— “In the same way that the systems and the government are controlled by White people and racism being a result of it, so is it with men controlling systems and government and messages about women being dumb, weak, and inferior being a result.”

— “It [is] important to disrupt the Western nuclear family dynamics as the best/proper way to have a family[.]”

— “White people play a big role in the problems of racism today and throughout world history.”

“Students should sign a pledge to be anti-racist,” the lawsuit says, pointing out additional materials taught to District 65 students. “Students should gather in affinity groups segregated by skin color. Students should participate in privilege walks.”

“Throughout its curriculum and programming, District 65 promotes and reinforces a view of race essentialism that divides Americans into oppressor and oppressed based solely on their skin color. District 65 sets up a dichotomy between white and non-white races that depicts whiteness as inherently racist and a tool of oppression,” the lawsuit continues. “In furtherance of this ideology, District 65 employs ‘affinity groups,’ whereby it segregates faculty members and students into groups on the basis of race.”

The suit states that plaintiff Stacy Deemar, a white teacher who has been with the district since 2002, filed a complaint with the U.S. Department of Education’s Office of Civil Rights in 2017 alleging “that District 65 was segregating teacher meetings by race, imposing hiring quotas based on race, hosting racial affinity groups for staff, forcing teachers and students to undergo frequent race-based programming, and maintaining general policies and practices that classified individuals based on race.”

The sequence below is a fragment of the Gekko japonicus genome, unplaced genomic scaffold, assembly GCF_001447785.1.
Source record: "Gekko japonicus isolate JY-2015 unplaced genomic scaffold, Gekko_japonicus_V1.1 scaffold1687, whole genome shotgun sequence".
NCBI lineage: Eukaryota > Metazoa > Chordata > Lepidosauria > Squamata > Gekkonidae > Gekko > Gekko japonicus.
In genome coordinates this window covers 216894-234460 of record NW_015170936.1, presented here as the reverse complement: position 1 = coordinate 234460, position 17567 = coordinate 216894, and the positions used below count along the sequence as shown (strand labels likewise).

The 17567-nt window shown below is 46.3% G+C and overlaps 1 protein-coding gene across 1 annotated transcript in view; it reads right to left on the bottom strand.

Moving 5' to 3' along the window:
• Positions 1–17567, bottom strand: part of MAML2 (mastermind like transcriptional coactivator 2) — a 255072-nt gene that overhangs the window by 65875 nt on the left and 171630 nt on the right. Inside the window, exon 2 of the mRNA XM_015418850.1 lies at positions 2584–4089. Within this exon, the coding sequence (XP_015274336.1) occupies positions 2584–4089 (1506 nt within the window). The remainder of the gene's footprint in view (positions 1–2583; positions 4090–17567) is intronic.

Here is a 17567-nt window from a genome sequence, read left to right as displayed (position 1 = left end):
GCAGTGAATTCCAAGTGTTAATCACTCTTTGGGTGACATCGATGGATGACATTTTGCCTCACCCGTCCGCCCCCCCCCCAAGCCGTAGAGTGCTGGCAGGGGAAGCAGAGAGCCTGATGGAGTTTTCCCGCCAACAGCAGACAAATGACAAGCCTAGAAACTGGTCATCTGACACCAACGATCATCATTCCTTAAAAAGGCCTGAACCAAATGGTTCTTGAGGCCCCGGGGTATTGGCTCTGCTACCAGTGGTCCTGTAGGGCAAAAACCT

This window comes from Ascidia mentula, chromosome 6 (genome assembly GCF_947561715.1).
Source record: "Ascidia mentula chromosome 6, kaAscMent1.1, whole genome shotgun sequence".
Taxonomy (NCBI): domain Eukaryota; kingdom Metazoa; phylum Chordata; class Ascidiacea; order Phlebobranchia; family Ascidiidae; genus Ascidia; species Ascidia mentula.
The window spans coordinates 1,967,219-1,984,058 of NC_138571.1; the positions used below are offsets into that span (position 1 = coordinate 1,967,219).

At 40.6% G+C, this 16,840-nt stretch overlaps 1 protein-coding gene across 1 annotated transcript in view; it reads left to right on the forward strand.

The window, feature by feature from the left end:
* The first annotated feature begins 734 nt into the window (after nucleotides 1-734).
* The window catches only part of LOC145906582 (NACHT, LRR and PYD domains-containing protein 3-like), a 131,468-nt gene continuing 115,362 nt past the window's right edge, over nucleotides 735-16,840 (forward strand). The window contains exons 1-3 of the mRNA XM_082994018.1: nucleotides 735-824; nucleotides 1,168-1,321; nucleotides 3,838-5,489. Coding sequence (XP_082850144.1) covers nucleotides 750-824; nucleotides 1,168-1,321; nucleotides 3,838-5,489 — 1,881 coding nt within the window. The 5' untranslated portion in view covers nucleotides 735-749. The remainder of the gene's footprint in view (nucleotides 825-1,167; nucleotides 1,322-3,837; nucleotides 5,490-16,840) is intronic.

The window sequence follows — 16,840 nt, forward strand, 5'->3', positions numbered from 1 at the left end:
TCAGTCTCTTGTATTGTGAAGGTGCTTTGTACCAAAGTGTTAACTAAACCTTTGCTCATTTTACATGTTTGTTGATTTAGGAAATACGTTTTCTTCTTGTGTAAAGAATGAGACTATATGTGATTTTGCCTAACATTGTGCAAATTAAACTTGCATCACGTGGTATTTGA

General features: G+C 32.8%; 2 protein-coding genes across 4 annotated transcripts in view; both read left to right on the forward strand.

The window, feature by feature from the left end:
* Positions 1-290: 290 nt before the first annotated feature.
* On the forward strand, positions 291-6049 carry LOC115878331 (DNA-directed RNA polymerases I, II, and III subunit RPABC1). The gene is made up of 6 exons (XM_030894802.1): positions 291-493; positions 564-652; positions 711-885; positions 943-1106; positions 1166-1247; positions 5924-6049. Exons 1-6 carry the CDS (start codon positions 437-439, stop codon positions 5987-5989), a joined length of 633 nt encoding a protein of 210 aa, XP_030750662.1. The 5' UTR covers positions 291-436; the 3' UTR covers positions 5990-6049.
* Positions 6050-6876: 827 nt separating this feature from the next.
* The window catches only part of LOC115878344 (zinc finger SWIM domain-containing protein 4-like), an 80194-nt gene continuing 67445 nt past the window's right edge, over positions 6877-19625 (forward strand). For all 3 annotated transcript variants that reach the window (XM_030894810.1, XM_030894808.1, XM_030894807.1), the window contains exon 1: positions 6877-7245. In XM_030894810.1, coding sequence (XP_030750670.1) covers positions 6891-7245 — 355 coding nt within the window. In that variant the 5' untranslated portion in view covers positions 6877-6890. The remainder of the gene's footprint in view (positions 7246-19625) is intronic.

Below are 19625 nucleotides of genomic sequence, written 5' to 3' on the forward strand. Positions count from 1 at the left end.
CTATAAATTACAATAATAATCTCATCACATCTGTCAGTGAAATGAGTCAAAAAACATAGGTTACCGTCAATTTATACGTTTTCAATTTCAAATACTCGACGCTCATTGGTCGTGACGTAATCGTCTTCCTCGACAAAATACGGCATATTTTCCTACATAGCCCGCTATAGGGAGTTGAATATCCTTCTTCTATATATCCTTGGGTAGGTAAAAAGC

The OCR initially found that District 65 was in violation of Title VI of the 1964 Civil Rights Act, but later rescinded its determination, the suit says.

The suit names Horton, along with Deputy Superintendant LaTarsha Green and Assistant Superintendent of Curriculum and Instruction Stacy Beardsley as defendants.

Reaction to the lawsuit and the school district’s alleged actions online were strong.

Erielle Davidson, a senior policy analyst at the Jewish Institute for the National Security of America, responded by tagging MSNBC’s Joy Reid, who said critical race theory wasn’t being taught in schools.

“The Specter of Communism is haunting America, & if we don’t stand firm now we’re going to lose our country. No hyperbole. We can disagree about many things w/in a shared moral horizon, but if we insist on sawing off the branch that we stand on we’re all going down at once,” one Twitter user noted.

“People really need to listen to their conscience. Surely they know deep down their actions are very wrong? Kindergarten kids?! This is disturbing in the extreme,” said another.

“We need calm solutions to people pushing this before it has to be non-calm solution time. The latter will happen if we can’t do it calmly. We’re 12 years away from 100 years after the Weimar era of debauchery ended and a different political force replaced it,” said a user.

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Jon Dougherty